New Jersey Division of Taxation Representation

We at Tax Relief New Jersey aggressively defend taxpayers from the New Jersey Division of Taxation.  We will advise you in face-to-face in person meetings of the best tax strategies before negotiating with the New Jersey Division of Taxation. We have over 20 years’ experience in aggressively defending taxpayers from the New Jersey Division of Taxation in state tax matters, including sales tax audits, appeals, and collections.

We are licensed to practice in all New Jersey courts, including NJ Tax Court and the Supreme Court of New Jersey. We are experienced in handling all NJ personal and business tax matters, including, Sales Income Tax, Sales & Use Tax and employer related taxes. If you have past due returns, are being audited or have a tax debt with the State of NJ, call us to schedule your initial consultation.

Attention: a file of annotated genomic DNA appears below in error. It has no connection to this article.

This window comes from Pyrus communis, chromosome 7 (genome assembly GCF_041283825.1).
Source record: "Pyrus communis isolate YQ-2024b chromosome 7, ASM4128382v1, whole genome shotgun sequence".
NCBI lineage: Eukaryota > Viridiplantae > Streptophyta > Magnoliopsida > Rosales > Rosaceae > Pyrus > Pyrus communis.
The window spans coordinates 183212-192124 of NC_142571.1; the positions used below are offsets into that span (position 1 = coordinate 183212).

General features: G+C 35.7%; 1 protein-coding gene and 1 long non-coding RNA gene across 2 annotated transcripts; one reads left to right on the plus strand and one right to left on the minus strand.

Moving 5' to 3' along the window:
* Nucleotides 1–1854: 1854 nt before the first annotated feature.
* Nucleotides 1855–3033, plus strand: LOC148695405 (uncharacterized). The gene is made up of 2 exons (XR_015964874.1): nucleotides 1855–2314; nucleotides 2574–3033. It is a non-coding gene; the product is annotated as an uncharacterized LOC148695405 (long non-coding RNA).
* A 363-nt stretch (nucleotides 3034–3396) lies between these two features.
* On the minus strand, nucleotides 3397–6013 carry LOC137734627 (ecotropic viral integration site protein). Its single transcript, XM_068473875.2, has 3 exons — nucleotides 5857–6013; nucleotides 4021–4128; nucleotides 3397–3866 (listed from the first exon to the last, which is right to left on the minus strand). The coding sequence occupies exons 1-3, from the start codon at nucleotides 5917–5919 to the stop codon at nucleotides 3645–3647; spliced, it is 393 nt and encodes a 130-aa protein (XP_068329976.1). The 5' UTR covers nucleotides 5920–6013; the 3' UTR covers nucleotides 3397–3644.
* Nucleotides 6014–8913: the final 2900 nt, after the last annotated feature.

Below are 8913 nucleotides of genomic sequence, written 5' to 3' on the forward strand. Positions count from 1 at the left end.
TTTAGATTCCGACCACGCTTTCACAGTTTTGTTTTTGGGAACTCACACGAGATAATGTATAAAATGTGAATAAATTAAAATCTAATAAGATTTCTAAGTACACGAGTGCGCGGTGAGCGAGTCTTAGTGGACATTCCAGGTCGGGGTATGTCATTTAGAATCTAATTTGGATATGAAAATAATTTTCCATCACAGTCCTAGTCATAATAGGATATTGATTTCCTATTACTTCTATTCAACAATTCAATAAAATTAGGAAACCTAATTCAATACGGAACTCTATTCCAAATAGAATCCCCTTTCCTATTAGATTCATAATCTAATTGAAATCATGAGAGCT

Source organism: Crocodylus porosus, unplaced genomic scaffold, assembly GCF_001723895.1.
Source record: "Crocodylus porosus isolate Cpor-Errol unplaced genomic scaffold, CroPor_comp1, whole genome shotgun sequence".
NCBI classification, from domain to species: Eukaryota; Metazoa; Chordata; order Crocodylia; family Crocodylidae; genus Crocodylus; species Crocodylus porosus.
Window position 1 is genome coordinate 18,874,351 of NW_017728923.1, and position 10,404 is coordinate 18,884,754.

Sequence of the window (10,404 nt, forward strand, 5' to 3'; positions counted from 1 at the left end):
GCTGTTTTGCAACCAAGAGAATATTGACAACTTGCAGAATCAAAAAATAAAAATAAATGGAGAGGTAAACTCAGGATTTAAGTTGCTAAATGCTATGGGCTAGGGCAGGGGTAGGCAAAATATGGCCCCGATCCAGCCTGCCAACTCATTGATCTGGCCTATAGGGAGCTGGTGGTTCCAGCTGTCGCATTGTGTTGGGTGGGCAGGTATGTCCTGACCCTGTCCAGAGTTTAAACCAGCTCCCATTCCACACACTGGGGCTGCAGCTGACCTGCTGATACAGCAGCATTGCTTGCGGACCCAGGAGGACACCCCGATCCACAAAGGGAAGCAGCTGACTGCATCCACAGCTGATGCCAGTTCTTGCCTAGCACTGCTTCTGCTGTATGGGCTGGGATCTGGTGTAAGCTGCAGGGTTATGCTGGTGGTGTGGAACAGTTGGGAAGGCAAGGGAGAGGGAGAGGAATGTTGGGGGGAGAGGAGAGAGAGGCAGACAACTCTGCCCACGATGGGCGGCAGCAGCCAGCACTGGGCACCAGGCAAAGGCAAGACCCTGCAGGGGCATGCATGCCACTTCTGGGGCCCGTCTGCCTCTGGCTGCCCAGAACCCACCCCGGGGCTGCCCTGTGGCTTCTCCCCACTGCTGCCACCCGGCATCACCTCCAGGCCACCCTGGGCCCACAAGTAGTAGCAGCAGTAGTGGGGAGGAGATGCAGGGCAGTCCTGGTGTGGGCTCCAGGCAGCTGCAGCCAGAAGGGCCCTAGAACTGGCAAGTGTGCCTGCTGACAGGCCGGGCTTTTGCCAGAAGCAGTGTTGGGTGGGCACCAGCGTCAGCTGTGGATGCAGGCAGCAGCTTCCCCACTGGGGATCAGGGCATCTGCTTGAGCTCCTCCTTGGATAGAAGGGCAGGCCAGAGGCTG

Industries most at risk for audit from the NJ Division of Taxation:

Bars, Restaurants and Lounges, Liquor Stores, Laundromats, Car Washes, Auto Repair Shops, and retailers and others.


Many of the cash audits performed by the Division of Taxation are imposed on businesses that are known for maintaining poor accounting records. This makes the business susceptible to assessments that may or may not be accurate. The State of New Jersey, has the authority to adjust your business gross receipts, should you fail to provide documentation that adequately supports the returns you have filed. This authority has been granted by N.J.S.A. as well numerous court decisions that have held valid the director’s methodology in determining a business gross receipt. The most common method the State of New Jersey uses to make these determinations are known as the “markup method”, which can be produce some incredibly tragic results. Taxpayers have argued that this method of selecting a small sample to represent the entire population of transactions can sometimes create false results, that cannot be overcome by the taxpayer.